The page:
The table for Merit commissions also contains a column, where an exclusivity group can be set. This feature enables more of the rules to be defined for one case. All of the rules of this exclusivity group are evaluated at the same time and only the highest commissioned one will be awarded. This creates an option to design multiple tiers of Merit commissions.
The last layer contains the actual logic for evaluating the commissions. These rules are called from the orchestrating script Calculate Commissions. But there is also the possibility of evaluating all of them separately should the need arise.
All of the commissions have a separate rule where their logic is stored, therefore any rule can be modified independently.
We expect that the number of rules will increase. IT might be beneficial for a business user that can see the opportunity to unleash his/her creativity. For an application administrator this could quickly become a headache. That is why we have introduced some techniques for keeping the number of rules at a manageable level.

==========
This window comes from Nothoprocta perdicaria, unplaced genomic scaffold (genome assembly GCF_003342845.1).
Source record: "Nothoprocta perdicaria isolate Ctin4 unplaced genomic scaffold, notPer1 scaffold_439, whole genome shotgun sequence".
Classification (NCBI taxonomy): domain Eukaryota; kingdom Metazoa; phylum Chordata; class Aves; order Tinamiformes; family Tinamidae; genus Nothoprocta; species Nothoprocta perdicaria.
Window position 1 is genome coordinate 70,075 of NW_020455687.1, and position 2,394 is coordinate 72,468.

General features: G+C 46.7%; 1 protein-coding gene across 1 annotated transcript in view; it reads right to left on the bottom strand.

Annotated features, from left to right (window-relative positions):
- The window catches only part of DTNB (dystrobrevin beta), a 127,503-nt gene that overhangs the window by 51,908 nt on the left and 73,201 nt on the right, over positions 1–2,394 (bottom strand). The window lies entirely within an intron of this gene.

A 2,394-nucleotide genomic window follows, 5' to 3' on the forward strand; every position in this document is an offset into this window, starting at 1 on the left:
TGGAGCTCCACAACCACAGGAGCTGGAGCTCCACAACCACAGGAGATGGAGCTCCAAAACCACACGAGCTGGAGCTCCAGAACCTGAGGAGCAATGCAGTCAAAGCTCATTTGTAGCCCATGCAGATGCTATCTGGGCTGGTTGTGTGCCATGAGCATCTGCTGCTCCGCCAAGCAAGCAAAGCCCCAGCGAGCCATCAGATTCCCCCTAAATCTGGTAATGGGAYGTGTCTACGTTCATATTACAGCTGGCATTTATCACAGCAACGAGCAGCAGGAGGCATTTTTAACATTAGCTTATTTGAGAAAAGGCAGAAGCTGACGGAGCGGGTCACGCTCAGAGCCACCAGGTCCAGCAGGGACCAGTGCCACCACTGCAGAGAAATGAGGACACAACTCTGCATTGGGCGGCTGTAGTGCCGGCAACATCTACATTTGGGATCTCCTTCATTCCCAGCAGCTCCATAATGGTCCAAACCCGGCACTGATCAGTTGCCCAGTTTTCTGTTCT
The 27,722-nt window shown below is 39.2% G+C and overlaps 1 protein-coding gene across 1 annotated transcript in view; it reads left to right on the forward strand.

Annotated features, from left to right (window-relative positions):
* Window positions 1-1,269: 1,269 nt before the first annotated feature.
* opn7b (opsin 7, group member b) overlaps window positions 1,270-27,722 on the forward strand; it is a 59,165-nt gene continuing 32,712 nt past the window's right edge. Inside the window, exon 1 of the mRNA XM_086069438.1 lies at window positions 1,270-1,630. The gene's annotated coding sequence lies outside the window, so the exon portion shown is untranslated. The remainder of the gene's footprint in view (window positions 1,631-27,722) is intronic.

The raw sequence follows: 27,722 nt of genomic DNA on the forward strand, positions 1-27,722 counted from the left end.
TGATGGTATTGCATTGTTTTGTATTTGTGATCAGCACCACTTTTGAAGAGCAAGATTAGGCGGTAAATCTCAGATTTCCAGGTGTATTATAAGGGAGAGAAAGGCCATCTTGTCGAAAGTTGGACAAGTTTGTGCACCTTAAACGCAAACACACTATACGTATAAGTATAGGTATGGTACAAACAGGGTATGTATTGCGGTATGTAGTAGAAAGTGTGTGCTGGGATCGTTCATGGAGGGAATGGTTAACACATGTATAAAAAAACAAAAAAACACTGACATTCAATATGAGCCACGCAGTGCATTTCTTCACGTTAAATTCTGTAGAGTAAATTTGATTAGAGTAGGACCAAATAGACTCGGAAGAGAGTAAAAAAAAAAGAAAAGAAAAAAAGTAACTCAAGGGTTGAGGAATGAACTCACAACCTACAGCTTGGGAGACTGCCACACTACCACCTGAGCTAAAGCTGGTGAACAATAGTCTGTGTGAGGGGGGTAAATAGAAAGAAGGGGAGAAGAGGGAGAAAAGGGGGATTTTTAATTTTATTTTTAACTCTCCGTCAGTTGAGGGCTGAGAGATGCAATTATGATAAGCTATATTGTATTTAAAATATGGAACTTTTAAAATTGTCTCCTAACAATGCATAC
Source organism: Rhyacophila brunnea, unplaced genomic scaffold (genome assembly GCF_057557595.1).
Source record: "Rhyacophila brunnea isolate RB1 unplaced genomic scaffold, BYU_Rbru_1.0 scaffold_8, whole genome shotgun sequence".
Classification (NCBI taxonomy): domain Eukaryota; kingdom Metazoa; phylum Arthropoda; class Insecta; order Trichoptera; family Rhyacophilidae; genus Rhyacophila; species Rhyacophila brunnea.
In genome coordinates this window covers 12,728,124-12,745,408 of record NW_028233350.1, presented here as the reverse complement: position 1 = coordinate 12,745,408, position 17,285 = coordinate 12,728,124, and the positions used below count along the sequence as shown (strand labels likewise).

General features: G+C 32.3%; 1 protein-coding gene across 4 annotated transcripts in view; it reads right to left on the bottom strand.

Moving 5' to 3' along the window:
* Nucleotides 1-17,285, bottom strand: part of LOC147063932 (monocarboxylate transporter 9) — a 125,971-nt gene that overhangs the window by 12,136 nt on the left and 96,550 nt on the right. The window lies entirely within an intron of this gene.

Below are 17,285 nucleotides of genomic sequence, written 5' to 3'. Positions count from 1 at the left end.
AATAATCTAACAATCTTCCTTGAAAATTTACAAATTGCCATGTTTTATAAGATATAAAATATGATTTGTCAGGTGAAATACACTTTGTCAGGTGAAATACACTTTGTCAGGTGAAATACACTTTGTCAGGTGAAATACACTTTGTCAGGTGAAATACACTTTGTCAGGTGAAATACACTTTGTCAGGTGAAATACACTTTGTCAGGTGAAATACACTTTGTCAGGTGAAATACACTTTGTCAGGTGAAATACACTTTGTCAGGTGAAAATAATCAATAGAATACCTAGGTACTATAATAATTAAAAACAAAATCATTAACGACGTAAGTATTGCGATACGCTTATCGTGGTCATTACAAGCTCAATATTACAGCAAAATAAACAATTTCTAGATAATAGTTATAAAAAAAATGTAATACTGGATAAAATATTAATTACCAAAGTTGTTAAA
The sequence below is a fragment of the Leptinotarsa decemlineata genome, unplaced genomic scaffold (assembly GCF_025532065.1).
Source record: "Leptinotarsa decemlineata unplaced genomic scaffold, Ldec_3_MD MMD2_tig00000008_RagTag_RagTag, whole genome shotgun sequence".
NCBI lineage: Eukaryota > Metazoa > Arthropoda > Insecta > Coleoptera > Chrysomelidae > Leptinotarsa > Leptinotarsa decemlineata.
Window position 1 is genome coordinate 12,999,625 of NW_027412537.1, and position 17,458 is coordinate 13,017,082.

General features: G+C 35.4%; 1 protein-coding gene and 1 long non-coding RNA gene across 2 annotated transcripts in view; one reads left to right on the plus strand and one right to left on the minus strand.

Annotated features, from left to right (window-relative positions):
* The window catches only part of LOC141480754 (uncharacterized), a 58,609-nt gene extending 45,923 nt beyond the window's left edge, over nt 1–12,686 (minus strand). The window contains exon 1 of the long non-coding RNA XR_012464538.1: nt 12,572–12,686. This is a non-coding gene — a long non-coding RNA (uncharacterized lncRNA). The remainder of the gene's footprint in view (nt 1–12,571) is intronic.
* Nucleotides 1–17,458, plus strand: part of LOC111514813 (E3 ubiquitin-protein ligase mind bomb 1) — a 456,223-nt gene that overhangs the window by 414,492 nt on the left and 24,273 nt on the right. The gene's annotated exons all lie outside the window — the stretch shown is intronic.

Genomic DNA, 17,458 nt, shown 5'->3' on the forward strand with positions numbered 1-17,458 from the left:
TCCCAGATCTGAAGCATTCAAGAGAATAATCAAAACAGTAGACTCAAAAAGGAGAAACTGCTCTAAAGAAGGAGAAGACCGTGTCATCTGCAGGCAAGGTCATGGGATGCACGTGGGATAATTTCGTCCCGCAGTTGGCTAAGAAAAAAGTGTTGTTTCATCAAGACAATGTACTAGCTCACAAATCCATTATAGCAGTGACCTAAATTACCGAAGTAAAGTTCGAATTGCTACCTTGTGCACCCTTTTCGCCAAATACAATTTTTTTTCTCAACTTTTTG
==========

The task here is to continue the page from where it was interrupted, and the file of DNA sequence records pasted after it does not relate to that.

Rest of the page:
For each rule, we can define a rule variable that proves useful when a single value is utilized in multiple sections of an algorithm, or when there's a need to easily modify significant attributes like the commission amount.
A good example can be a commission percentage used as part of a condition in rule Sales commission - Loan Sale as described above. Using a variable, we can change it at the same time reducing the chance of a potential error.
The rule variables can also be used in the same way as if they were a part of the input.
As described above ( Model structure - 2nd layer ), only the rules present in the List tables are evaluated. That provides the possibility of easily managing active commissions; all the admin has to do to deactivate a commission rule is to switch its record off in this table.
It is also possible to set an activation time for a particular rule, which gives an option to create time limited promotions or vary the commission settings based on season.